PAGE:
SHERIDAN — Black and white senior portraits adorn one wall of Luminous Brewhouse.
But the “senior portraits” on display may not represent what comes to mind for most people, as the photos showcase residents of Westview Health Care Center.
Sheridan High School art teacher Ashley Cooper pitched the idea of “senior portraits” to her photography class last semester, and the enthusiastic group of students gained new perspectives and candid advice through the process of inter-generational connections.
Cooper said Westview was excited to have high-schoolers visit and give residents special attention.
The photography class compiled interview questions that would provide backstory to residents’ lives. Students were curious to know how residents came to this point in their lives and asked advice as residents reminisced on decades of time.
As for the portraits, their mission was to shoot something striking.
“How do I teach my students to take an image that someone’s going to look twice at?” Cooper asked herself when directing the project.
“We live in this world of imagery,” Cooper said. “Every day you see hundreds and hundreds of images. What sticks in your head, or how do you make things relevant?”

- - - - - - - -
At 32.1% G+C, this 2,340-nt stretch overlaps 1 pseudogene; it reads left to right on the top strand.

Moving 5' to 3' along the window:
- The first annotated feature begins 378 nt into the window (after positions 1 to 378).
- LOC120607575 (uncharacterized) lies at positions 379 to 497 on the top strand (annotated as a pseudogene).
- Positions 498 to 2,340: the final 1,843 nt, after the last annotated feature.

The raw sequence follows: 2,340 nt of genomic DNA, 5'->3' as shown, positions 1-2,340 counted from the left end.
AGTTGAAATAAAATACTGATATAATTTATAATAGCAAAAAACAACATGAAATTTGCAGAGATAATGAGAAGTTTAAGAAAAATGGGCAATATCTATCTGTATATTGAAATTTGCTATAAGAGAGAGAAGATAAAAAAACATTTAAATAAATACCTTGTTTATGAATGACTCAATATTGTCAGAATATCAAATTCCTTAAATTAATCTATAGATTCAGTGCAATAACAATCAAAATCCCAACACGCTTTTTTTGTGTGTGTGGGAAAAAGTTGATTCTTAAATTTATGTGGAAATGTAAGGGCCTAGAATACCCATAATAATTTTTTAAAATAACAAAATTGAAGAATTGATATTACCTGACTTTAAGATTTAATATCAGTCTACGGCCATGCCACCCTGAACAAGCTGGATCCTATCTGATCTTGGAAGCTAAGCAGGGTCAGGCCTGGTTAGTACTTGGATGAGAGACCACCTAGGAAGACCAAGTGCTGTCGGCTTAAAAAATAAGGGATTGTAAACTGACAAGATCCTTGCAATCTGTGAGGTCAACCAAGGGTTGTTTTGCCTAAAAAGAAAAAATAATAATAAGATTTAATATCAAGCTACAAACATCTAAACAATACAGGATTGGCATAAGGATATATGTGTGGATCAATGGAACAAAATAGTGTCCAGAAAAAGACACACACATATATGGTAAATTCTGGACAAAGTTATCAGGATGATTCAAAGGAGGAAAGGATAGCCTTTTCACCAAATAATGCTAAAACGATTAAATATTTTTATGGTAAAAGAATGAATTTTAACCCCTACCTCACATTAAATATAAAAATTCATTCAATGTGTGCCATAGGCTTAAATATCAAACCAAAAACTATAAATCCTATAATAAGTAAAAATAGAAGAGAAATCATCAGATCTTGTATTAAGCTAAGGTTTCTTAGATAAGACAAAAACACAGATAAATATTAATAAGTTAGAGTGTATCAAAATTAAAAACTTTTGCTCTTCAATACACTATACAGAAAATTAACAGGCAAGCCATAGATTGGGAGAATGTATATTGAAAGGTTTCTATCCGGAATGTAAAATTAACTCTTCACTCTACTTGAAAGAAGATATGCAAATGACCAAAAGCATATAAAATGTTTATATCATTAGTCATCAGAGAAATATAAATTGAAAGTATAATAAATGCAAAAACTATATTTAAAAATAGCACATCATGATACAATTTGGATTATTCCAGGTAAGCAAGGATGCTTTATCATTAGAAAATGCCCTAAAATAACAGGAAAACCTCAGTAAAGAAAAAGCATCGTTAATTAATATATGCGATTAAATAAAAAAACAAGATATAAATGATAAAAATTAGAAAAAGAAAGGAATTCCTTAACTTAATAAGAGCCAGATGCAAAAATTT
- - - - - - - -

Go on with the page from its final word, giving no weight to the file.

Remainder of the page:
Sheridan High School junior Libby Green walked away from her experience with more than just pictures. She said she gained an appreciation for living in a retirement facility and learning people’s stories from older generations.
“It can be weird to talk about the past. It’s interesting to get a view from people who have been around the United States, if not the world,” Green said. “The woman I interviewed met her husband in the war; she was a nurse and he was a soldier. That’s so different from anything I’ve ever known. I’ve never been alive during a war that’s impacted me a whole lot. So, it’s interesting to see their viewpoints and learn how it’s affected them and how they think about stuff now.”
Green knew the time with her resident was sincere.
“[The residents] loved it. My lady was having so much fun. It was different for them; a lot of them don’t have many visitors,” Green said.
Green explained that residents create their own sense of family at Westview but pointed out that it’s still not the same. She said her resident received her like a grandchild going to visit a grandparent.
“It’s awkward at first, but then you really start to talk and you grow close to them,” Green said.
Green’s resident said the high-schooler had a very familiar smile and asked about her family. Coincidentally, the resident was in Girl Scouts with Green’s grandmother. The resident hadn’t seen Green’s grandmother in decades but recognized her old friend’s smile within Green.
Green took a portrait of her resident holding a letter her father had written during his service in World War I. Green has plans to revisit her resident and surprise her with the photograph as a gift.
Although the interviews were filled with some beautiful moments, Green felt bittersweet during the project and afterwards.